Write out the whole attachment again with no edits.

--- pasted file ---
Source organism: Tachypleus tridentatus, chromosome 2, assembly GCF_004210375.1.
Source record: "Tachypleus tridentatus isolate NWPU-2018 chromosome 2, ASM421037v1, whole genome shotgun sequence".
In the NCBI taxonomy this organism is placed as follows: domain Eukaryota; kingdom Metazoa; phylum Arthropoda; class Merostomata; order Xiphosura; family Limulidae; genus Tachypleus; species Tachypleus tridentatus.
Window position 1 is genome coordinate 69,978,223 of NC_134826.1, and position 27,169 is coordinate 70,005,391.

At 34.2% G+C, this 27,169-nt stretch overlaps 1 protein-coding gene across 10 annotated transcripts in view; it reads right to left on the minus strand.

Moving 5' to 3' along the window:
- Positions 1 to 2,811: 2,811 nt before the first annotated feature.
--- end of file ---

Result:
Source organism: Tachypleus tridentatus, chromosome 2, assembly GCF_004210375.1.
Source record: "Tachypleus tridentatus isolate NWPU-2018 chromosome 2, ASM421037v1, whole genome shotgun sequence".
In the NCBI taxonomy this organism is placed as follows: domain Eukaryota; kingdom Metazoa; phylum Arthropoda; class Merostomata; order Xiphosura; family Limulidae; genus Tachypleus; species Tachypleus tridentatus.
Window position 1 is genome coordinate 69,978,223 of NC_134826.1, and position 27,169 is coordinate 70,005,391.

At 34.2% G+C, this 27,169-nt stretch overlaps 1 protein-coding gene across 10 annotated transcripts in view; it reads right to left on the minus strand.

Moving 5' to 3' along the window:
- Positions 1 to 2,811: 2,811 nt before the first annotated feature.